|October 31, 2013
Well this is desperate, and well funded. This gem is via EON: Enhanced Online News
Monsanto recently announced its Clinton Global Initiative (CGI) Commitment to Action on honey bee health at the 2013 CGI Annual Meeting. As part of this announcement, the company committed its support to a coalition convened by The Keystone Center.
“If modern agriculture is to remain sustainable, I believe all segments of the agriculture industry need to be able to sit down and have honest and open-minded conversations”
The Keystone Center is convening a diverse, multi-stakeholder collaboration focused on improving honey bee health. Keystone is currently conducting an assessment phase to help determine who will be involved as well as the scope, mission and goals of the Coalition. It is anticipated that participation will come from sectors including crop production, beekeeping, agribusiness, university, NGO and government. Initial funding for the effort has been provided by Monsanto as part of its CGI Commitment to Action on honey bee health.
“As an independent convener, Keystone’s mission in this initial scoping phase is to ensure we are building a well-rounded group of perspectives,” said Sarah Stokes Alexander, The Keystone Center’s Vice President of Programs. “We’ll be working with diverse stakeholders involved to identify areas of collaboration for honey bee health.”
Monsanto has initially committed to provide support in four priority areas of focus: 1) improving honey bee nutrition; 2) providing research investment in novel technology for varroa and virus control; 3) understanding science-based approaches to studying pesticide impacts on honey bees and increasing awareness of pesticide best management practices among growers and beekeepers; and 4) enabling economic empowerment of beekeepers.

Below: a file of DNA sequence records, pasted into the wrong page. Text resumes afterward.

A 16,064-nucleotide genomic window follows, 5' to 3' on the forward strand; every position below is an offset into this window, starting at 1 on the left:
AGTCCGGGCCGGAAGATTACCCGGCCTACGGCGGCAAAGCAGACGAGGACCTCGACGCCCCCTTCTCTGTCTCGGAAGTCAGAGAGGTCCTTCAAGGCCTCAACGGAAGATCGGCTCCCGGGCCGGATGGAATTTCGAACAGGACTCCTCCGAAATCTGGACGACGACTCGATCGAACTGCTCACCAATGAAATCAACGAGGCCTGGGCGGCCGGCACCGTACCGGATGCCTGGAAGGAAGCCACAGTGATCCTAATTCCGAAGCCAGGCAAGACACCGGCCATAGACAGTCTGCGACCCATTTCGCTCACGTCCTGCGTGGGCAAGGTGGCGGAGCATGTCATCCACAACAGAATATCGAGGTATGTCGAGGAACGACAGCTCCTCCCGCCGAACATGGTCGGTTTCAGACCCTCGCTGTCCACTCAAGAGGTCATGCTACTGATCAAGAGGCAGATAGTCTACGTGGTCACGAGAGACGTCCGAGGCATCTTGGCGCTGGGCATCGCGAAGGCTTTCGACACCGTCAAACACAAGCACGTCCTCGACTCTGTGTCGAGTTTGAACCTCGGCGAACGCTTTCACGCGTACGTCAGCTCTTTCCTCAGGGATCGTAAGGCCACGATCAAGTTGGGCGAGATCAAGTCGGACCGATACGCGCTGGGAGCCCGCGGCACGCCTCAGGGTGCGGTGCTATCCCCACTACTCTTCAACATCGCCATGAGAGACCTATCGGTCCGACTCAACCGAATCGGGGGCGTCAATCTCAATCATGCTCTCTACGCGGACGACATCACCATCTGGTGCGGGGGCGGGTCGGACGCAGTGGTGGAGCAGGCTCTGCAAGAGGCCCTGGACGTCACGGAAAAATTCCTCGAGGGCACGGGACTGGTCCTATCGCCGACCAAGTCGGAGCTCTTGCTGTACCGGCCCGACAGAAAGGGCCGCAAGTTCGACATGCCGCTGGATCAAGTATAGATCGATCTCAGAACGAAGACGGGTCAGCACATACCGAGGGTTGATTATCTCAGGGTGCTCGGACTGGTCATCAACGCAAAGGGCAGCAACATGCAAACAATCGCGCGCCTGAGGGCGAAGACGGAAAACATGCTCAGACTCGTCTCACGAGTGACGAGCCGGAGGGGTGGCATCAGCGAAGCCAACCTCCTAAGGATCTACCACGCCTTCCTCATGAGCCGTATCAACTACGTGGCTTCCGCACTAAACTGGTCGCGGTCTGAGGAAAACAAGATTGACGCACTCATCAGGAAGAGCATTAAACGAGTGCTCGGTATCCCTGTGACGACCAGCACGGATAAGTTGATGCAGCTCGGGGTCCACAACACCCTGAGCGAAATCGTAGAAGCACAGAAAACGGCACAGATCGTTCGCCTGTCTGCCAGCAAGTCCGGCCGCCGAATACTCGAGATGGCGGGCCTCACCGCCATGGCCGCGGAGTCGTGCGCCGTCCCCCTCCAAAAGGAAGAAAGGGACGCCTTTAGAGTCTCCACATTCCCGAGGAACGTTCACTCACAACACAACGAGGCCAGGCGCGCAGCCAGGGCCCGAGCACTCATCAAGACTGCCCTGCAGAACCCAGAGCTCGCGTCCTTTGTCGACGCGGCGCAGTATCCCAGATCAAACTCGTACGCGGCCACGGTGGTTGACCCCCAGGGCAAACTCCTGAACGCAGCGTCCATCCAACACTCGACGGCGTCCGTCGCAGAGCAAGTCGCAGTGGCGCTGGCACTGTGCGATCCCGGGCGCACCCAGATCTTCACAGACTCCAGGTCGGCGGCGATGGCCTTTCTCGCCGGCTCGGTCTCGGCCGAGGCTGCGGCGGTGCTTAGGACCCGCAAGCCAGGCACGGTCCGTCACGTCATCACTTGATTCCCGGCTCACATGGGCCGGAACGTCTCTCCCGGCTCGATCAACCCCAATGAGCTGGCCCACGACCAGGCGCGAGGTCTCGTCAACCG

“One-third of our diet is made up of vegetables, fruits and nuts that depend on pollinators like honey bees,” said Jerry Hayes, Monsanto’s Commercial Bee Health Lead. “Honey bees play an essential role in ensuring crop yields—a critical need for global food security. We’re proud to join this coalition and support efforts to improve and sustain honey bee health.”
A significant decline in the honey bee population is posing a threat to agricultural sustainability and food security, as well as to ecosystem health and biodiversity. In the United States, beekeepers have seen an average winter loss of more than 30 percent of honey bee colonies every year since 2006 as a result of CCD (Colony Collapse Disorder), a phenomenon in which bees disappear abruptly from an otherwise healthy colony. The low survival rate of honey bee colonies is leading to a significant decline in the overall honey bee population. Historically, approximately 6 million colonies existed in the United States; today approximately 2.5 million colonies exist.